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Inseparable

Review

Inseparable

written by Simone de Beauvoir, translated by Sandra Smith

Simone de Beauvoir was born in Paris and stayed there for most of her life. The Existentialist philosopher, novelist, essayist, editor and groundbreaking feminist is known perhaps most importantly as the author of THE SECOND SEX. While maintaining a relationship with the bullish philosopher king Jean-Paul Sartre, she published several autobiographical works, as well as highly acclaimed novels (including THE MANDARINS, winner of the Prix Goncourt).

Sartre told de Beauvoir that INSEPARABLE was not good enough to publish while she was alive. However, her daughter felt differently. Although de Beauvoir no longer graces this planet, we all have a chance to read this passionate and beautiful novel, which has been translated by Sandra Smith. De Beauvoir has produced a coming-of-age story that presents the wonders of young female friendship in all its ferocity, with the gentle voice of someone who has experienced it firsthand. It would have been a worthy precursor to Elena Ferrante’s Neapolitan Quartet.

De Beauvoir was a free-thinking woman who was never prone to swooning. As such, however closely the elements of this tale reflect her own experience, INSEPARABLE is no moony, girls’-first-love, are-they-or-aren’t-they salacious teen drama. Instead, it is a steady gaze at a time in one’s life when friendship begins to take the place of deep family bonds. The book doesn’t shirk from the intensity of feelings that our protagonist Sylvie has for her dear friend, Andrée.

"[T]his beautifully translated work marks a new starting point for de Beauvoir’s illustrious career. For this, especially, INSEPARABLE is a literary treasure for the ages."

Andrée is relentlessly reckless and seeks all types of dangerous adventures that Sylvie, who is more wistful and romantic, is terrified of experiencing. She is more interested in discussing deep topics, investigating religious hypocrisy and the myriad of ways in which post-WWI France must change. Andrée wants drama and romance and vows to fight fears by facing them directly. As the girls grow older, their differences encourage them to play out opposite experiences of burgeoning womanhood.

De Beauvoir had a good friend, Zaza Lacoin, on whom Andrée is based. Their real-life friendship was transformative as well as tragic. Clearly she is using those memories to capture the spirit of young women, leaning into rebellion of thought and deed and questioning the societal restraints that are holding their role models back from lives of excitement and learning. The prose here is strong and direct, and Sylvie takes steps to avoid the fateful mistakes that Andrée storms into throughout their time together.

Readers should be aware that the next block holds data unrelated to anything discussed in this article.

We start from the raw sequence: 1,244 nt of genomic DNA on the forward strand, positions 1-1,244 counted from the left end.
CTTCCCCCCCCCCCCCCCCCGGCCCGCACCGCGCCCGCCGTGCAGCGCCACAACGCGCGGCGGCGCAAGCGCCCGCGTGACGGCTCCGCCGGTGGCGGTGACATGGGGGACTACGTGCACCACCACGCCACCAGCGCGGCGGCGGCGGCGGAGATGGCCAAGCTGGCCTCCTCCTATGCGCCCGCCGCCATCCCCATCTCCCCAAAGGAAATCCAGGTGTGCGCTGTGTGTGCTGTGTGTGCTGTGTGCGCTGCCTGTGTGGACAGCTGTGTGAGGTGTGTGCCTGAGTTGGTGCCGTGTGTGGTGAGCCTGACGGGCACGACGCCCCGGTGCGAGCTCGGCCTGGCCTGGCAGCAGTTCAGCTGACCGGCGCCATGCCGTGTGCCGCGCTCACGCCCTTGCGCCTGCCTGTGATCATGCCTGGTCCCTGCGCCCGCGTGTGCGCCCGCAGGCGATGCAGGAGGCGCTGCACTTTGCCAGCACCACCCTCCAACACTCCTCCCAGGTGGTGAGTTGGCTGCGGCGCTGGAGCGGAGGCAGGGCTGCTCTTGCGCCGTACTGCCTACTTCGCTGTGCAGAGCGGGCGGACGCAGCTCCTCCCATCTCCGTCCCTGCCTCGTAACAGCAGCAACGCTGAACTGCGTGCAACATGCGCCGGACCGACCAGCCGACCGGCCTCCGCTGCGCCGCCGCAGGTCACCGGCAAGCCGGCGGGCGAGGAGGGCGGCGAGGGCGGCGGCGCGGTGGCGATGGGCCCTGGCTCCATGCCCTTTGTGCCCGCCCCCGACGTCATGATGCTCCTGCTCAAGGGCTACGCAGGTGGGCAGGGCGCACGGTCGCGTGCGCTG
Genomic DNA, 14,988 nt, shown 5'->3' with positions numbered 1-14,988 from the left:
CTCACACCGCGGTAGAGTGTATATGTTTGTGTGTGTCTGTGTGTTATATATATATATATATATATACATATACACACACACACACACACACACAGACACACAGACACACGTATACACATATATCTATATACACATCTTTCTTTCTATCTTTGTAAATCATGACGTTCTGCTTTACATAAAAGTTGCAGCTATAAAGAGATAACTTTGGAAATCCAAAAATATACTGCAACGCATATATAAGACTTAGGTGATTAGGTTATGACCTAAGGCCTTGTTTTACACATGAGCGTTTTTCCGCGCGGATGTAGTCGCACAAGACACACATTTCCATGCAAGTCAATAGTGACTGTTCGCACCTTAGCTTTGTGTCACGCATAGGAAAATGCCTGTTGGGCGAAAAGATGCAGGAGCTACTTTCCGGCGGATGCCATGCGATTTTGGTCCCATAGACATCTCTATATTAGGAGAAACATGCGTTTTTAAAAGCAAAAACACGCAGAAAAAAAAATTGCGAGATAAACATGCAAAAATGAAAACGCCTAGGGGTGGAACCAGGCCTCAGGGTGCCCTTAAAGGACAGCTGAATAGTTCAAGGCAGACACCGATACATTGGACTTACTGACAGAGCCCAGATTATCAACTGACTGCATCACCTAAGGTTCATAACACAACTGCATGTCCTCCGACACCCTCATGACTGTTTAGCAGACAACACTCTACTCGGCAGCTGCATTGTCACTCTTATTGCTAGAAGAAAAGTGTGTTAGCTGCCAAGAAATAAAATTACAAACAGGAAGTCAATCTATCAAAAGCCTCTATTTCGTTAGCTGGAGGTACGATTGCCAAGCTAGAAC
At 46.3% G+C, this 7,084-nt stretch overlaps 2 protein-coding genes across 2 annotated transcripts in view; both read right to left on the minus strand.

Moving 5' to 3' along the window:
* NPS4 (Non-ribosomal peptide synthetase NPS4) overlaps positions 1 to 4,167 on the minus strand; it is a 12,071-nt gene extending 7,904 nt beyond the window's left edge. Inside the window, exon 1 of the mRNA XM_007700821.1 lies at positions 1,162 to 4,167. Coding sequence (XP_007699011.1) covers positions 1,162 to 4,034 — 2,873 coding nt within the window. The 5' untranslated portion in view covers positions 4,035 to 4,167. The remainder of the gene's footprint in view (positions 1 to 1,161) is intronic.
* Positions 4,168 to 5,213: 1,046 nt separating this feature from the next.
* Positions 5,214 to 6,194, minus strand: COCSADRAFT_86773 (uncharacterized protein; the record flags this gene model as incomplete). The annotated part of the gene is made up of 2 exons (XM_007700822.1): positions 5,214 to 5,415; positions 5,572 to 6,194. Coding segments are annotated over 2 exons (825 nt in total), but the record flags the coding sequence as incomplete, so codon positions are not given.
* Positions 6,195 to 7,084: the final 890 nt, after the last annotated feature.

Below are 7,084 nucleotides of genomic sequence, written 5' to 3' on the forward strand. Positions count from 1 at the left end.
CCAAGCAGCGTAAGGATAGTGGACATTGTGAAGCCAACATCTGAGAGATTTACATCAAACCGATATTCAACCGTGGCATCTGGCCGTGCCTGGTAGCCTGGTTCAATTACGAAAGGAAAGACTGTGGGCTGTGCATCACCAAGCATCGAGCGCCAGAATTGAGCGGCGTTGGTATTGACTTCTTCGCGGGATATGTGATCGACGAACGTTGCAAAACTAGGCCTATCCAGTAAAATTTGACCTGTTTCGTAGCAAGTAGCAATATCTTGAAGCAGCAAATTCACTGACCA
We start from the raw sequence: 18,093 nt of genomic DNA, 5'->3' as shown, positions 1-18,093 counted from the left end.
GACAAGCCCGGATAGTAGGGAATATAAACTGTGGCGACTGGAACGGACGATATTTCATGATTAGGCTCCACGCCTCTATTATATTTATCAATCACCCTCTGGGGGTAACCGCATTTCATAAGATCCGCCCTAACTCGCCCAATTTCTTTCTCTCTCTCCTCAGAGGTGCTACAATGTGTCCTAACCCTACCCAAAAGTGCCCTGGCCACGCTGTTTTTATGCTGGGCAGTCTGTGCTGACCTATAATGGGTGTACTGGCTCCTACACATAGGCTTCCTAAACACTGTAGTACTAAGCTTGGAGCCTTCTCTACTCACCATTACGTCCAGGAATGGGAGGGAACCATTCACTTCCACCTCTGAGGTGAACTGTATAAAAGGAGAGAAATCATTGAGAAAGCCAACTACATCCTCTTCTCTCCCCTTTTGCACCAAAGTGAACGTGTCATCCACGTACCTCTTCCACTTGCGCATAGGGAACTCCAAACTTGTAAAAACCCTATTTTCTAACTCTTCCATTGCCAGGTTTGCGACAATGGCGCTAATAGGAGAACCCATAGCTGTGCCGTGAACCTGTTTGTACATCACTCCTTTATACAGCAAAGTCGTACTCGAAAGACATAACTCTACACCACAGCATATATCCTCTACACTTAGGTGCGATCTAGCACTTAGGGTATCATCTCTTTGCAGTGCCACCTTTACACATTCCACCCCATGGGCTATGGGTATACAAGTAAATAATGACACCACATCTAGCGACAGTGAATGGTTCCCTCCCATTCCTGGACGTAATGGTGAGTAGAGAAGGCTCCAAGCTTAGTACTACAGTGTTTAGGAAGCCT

Readers don’t have to wait long for something to happen. There is a gentle but insistent pull in the story that moves the characters slowly but surely toward their fates. Their intentions and innermost feelings are expressed more in the questioning of Sylvie than in the restrained but chaotic thoughts of Andrée. It might be hard for a young audience to see themselves in these characters; they are very much rebelling against the restrictions of a bygone era. When Sylvie has trouble with her inner thoughts, she considers her Catholic priest’s advice, which is to be quiet and well-behaved. Andrée is quite the opposite, and the headmistress at the girls’ school both reprimands and celebrates her naughtiness. However, the general notion of young ladies worrying about how they can avoid the pitfalls of the previous generation is one that today’s women can relate to without issue. It is the story of all young generations.

There is no doubt that de Beauvoir was fictionalizing the inner struggle she felt as a human being, the breaking free of conventions being at the forefront of her mind. However, the religious influence on her protagonist clearly is her attempt to reconcile her own religious upbringing with the less conventional behaviors she would adopt as an adult. Her bravery is on the gentle cycle here, as the fervent calls for freedom that would mark her later work exist in the seeds set forth in this book. She felt that the story was too close to the vest for her to release during her lifetime.

In any case, this beautifully translated work marks a new starting point for de Beauvoir’s illustrious career. For this, especially, INSEPARABLE is a literary treasure for the ages.

Reviewed by Jana Siciliano on September 17, 2021

Inseparable
written by Simone de Beauvoir, translated by Sandra Smith

  • Publication Date: September 7, 2021
  • Genres: Fiction
  • Hardcover: 176 pages
  • Publisher: Ecco
  • ISBN-10: 0063075040
  • ISBN-13: 9780063075047